Karen Napier, CEO, The Reading Agency commented: “We’re absolutely delighted to have been selected to help bring Festival UK* 2022 to life as part of such an inspiring team. As a charity we are thrilled to see the power of reading as an integral part of the collaboration with STEAM organisations, inspiring future generations and connecting communities through the proven power of reading.”

Full details of the festival commissions are being kept under wraps to allow the Creative Teams to turn their ideas into reality, but projects will take us from the land, to the sea, to the air and even outer space, using pioneering technology and the power of the imagination. The festival programme will be announced, along with a new name, later this year.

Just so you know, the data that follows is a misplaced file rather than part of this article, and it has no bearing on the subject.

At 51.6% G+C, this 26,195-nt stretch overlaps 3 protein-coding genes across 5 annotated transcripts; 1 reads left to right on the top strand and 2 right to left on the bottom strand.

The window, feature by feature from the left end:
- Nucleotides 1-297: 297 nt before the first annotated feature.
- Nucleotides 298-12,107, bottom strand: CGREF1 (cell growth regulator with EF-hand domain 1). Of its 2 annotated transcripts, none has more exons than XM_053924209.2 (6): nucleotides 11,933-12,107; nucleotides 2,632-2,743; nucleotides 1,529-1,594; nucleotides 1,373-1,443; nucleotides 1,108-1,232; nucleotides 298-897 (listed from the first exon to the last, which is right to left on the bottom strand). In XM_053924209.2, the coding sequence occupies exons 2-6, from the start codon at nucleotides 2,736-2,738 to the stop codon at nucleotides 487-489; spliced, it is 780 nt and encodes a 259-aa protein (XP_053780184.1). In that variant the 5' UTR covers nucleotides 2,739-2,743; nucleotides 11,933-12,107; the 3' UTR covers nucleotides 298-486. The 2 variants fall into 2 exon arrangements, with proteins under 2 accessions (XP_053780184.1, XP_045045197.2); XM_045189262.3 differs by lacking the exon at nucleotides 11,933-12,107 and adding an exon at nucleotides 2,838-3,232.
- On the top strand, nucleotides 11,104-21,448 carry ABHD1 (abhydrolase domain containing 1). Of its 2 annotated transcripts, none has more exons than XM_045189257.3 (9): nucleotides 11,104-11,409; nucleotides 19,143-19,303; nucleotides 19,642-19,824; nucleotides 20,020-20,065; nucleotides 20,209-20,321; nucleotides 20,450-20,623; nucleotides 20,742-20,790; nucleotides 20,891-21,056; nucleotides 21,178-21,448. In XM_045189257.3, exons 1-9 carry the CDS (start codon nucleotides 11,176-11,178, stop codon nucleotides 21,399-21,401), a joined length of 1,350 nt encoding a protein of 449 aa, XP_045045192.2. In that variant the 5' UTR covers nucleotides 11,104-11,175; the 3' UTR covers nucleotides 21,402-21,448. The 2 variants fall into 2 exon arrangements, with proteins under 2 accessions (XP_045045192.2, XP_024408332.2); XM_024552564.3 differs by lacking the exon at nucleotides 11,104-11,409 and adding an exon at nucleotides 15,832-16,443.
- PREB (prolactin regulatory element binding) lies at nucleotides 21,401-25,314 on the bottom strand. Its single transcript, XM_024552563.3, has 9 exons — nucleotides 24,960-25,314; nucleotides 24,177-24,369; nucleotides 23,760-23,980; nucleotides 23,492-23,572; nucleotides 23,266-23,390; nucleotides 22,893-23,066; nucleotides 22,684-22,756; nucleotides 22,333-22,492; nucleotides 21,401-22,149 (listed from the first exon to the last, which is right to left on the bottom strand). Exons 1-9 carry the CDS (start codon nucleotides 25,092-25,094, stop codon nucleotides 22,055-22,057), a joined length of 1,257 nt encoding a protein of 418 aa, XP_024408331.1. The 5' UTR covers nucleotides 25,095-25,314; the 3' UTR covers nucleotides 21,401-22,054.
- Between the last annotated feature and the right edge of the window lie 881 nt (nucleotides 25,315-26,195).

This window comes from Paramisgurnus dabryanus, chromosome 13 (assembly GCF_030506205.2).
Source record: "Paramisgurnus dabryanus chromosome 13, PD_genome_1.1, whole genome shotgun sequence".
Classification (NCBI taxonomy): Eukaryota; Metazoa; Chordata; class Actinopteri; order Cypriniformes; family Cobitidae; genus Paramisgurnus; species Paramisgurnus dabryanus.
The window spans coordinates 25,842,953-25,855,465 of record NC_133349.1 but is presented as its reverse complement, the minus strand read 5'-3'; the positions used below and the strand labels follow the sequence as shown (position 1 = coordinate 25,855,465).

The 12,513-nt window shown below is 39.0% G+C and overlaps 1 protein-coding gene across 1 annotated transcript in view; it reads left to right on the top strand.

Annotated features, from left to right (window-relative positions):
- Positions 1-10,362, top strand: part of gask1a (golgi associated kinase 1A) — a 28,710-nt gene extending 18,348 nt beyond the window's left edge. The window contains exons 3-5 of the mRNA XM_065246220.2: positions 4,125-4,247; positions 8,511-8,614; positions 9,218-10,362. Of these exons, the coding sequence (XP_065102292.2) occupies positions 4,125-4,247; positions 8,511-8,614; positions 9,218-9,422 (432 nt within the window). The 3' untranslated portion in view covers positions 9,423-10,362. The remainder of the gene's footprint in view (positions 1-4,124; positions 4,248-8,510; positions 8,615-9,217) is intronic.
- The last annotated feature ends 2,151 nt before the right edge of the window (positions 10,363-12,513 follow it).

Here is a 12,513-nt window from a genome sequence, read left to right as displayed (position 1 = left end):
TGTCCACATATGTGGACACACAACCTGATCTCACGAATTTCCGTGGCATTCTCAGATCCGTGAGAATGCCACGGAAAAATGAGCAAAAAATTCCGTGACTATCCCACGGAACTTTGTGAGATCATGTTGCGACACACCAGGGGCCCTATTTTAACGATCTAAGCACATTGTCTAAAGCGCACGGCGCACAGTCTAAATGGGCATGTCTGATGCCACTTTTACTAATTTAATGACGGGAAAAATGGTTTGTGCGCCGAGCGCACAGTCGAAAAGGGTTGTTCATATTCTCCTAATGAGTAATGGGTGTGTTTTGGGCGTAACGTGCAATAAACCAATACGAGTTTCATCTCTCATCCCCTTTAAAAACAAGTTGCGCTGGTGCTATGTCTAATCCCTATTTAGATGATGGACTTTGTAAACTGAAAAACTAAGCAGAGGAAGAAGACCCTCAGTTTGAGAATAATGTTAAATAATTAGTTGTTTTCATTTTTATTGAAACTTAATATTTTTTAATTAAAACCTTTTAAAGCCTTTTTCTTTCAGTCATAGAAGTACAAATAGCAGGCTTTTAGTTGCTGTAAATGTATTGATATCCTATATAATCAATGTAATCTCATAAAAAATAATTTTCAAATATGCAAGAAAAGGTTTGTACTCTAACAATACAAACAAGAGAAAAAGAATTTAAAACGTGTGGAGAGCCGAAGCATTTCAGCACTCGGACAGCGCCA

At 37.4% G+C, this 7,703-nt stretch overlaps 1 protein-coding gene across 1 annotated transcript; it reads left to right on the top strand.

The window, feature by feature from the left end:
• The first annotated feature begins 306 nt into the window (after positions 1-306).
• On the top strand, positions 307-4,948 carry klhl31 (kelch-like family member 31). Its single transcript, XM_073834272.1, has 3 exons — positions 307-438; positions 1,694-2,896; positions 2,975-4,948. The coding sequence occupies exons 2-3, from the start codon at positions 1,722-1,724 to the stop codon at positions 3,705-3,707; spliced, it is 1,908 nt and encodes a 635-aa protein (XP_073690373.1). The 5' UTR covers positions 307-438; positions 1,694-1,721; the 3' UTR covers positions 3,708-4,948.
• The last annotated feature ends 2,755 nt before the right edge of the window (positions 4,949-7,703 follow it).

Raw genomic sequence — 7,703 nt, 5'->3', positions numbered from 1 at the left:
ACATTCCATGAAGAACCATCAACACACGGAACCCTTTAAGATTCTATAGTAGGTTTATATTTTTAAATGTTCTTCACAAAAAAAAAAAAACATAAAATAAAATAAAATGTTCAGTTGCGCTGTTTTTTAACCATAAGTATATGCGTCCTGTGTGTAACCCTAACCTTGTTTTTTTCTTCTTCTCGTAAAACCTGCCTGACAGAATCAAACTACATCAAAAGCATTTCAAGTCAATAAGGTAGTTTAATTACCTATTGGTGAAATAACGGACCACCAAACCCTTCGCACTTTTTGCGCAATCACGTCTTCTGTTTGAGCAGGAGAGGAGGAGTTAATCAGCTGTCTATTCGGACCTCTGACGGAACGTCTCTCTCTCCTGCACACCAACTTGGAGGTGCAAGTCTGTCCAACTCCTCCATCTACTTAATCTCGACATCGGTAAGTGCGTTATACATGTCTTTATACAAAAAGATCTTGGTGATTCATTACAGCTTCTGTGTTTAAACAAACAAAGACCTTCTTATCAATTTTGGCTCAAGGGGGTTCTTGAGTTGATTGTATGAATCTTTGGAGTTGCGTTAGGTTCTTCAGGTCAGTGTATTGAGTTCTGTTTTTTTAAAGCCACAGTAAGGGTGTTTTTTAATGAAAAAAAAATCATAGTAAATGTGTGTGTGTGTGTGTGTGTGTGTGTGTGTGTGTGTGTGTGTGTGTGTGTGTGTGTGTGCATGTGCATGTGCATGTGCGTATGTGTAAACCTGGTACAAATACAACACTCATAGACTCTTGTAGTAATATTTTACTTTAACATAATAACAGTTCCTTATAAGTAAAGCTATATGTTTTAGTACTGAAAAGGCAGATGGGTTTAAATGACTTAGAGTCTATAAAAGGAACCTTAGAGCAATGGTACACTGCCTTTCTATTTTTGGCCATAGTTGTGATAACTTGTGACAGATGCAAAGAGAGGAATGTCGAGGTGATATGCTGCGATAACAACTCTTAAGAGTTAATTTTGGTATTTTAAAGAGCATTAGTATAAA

The Reading Agency partnership with Damian Barr’s Literary Salon

We’re delighted to announce our new partnership with Damian Barr’s Literary Salon, where readers and writers come together through special live events and online content including revealing interviews, must-listen podcasts & brand-new stories. It’s where the world’s best writers, emerging and established, share new books and reveal their own personal stories.

Want to hear Maggie O’Farrell read from Hamnet for the first time? Find out why Garth Greenwell never names his narrator? Stand at the Door of No Return with Yaa Gyasi? The Salon is the right place. And we’re delighted to be partnering with them over the coming months, bringing you a mix of exciting new content, a monthly reading list jointly curated between ourselves and the Salon, exclusive access to some of the Salon’s best interviews and bookish giveaways!

Award-winning writer, journalist and Salon host Damian Barr says of the partnership: